Oil prices rose on Tuesday as the United States reintroduced sanctions against major crude exporter Iran, tightening global markets.
Continue Reading Below
Spot Brent crude oil futures were at $74.08 per barrel at 0624 GMT, up 33 cents, or 0.4 percent, from their last close.
U.S. West Texas Intermediate (WTI) crude futures were up 20 cents, or 0.3 percent, at $69.21 barrel.
U.S. sanctions against Iran, which shipped out almost 3 million barrels per day (bpd) of crude in July, officially came into effect at 12:01 a.m. U.S. Eastern time (0401 GMT) on Tuesday.
“The U.S. seems hell-bent on regime change in Iran,” said Greg McKenna, chief market strategist at futures brokerage AxiTrader.
Many countries, including U.S. allies in Europe as well as China and India oppose the sanctions, but the U.S. government said it wants as many countries as possible to stop buying Iranian oil.
“It is our policy to get as many countries to zero as quickly as possible. We are going to work with individual countries on a case-by-case basis, but our goal is to reduce the amount of revenue and hard currency going into Iran,” said a senior U.S. administration official on Monday.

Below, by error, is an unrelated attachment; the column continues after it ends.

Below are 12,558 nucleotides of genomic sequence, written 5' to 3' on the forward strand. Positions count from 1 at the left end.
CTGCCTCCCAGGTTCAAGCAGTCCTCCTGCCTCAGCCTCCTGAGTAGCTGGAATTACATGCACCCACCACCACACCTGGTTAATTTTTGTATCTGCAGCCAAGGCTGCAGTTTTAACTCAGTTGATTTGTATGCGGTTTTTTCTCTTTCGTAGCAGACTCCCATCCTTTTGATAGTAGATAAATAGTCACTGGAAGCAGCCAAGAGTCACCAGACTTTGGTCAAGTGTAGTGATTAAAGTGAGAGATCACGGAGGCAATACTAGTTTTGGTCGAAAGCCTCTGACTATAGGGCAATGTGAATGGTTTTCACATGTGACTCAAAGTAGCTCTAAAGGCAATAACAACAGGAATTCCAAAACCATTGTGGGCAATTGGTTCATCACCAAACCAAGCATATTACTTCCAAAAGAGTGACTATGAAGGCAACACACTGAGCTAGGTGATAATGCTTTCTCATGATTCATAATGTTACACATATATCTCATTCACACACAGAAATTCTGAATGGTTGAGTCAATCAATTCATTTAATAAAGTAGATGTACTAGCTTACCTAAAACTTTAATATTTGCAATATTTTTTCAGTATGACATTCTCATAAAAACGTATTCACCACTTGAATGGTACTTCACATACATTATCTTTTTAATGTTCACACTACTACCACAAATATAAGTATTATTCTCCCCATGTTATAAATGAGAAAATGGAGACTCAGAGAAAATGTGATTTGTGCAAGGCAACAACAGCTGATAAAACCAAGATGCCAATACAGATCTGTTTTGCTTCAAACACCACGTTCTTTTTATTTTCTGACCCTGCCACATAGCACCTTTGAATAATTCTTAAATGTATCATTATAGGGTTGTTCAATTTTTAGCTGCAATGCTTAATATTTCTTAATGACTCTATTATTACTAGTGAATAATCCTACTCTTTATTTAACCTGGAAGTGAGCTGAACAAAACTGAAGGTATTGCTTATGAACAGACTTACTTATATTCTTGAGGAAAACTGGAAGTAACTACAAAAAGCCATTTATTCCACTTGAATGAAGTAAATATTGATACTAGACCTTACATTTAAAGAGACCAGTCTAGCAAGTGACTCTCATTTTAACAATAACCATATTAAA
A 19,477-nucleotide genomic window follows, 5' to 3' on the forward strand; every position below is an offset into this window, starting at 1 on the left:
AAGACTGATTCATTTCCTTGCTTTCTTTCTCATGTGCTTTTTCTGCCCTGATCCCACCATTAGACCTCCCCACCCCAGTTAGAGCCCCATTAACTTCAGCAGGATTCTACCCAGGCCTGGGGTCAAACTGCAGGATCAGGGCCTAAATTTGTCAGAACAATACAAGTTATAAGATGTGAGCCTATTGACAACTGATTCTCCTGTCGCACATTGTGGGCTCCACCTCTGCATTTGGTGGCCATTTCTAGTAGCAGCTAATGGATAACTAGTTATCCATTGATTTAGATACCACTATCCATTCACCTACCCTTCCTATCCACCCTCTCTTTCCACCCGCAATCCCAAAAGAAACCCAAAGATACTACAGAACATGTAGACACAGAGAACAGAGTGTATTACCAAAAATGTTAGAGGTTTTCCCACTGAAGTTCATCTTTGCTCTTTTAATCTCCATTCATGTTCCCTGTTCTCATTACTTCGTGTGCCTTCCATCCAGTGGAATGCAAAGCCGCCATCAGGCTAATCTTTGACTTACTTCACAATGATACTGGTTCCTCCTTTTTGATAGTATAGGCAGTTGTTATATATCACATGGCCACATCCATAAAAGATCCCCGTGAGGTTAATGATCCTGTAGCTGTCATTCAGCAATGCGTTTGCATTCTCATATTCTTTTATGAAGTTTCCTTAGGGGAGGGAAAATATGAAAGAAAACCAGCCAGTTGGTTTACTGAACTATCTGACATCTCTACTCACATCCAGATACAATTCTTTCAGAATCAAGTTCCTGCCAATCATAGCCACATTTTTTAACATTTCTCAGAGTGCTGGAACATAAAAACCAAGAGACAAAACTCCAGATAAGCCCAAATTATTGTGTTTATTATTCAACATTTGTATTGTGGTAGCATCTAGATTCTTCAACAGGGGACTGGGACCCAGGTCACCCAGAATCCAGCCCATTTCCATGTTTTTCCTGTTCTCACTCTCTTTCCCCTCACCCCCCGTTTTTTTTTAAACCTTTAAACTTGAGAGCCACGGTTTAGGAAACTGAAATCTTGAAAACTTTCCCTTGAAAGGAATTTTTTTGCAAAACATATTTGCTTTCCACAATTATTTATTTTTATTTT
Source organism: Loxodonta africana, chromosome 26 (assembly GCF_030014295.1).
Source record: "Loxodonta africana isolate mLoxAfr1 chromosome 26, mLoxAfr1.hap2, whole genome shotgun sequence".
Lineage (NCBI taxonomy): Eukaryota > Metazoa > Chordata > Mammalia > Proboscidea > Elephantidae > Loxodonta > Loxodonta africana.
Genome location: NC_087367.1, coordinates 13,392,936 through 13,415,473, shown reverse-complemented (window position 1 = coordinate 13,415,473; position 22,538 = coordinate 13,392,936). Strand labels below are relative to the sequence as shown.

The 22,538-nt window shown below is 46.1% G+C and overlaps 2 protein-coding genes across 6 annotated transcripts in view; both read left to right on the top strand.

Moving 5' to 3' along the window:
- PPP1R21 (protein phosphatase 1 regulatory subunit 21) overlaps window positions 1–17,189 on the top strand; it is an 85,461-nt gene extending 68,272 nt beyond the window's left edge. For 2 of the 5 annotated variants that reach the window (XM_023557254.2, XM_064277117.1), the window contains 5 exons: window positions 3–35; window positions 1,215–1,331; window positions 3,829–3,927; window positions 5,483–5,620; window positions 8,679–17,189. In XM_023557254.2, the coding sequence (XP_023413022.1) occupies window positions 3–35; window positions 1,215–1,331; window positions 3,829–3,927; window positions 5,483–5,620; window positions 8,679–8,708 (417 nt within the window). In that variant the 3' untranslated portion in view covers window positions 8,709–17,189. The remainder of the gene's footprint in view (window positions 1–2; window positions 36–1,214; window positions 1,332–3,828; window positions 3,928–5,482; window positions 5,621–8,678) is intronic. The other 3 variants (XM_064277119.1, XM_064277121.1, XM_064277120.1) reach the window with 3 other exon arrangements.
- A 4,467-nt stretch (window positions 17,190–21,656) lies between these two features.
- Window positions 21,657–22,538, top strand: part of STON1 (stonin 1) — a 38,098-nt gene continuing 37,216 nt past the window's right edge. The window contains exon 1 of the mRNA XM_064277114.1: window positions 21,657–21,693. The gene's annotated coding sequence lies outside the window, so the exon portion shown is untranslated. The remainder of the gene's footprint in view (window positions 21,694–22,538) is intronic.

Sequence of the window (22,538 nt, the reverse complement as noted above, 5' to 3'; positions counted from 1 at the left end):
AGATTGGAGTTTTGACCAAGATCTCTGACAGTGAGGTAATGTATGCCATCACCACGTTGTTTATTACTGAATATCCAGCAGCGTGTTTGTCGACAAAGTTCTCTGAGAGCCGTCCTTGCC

French bank Societe Generale said there was currently a “comfortable supply” in physical crude markets, but noted “Iran sanctions will take another 1 million bpd off the markets.”
This would leave markets with little spare capacity to deal with unforseen disruptions, it said.
HEAT IMPACTS OIL
The main oil market price drivers of recent months have been output levels by top producers Russia, Saudi Arabia and the United States, renewed Iran sanctions, the U.S.-China trade dispute, and unplanned supply disruptions. Some analysts warned that a global heat wave could also now affect oil demand.
Much of the northern hemisphere has been gripped by extreme heat this summer, pushing up demand for industrial and residential cooling.
This mostly impacts demand for power fuels such as thermal coal and natural gas.
But U.S. bank JPMorgan said a warmer-than-usual fourth quarter could stem from a potential El Niño weather pattern that “can cause droughts, flooding and other natural disasters across the globe, including heatwaves in the U.S. that affect commodities.”
“Past instances of El Niño have resulted in sharp drops in U.S. residential and commercial heating oil demand and prices,” it said.
(Reporting by Henning Gloystein; editing by Eric Meijer and Richard Pullin)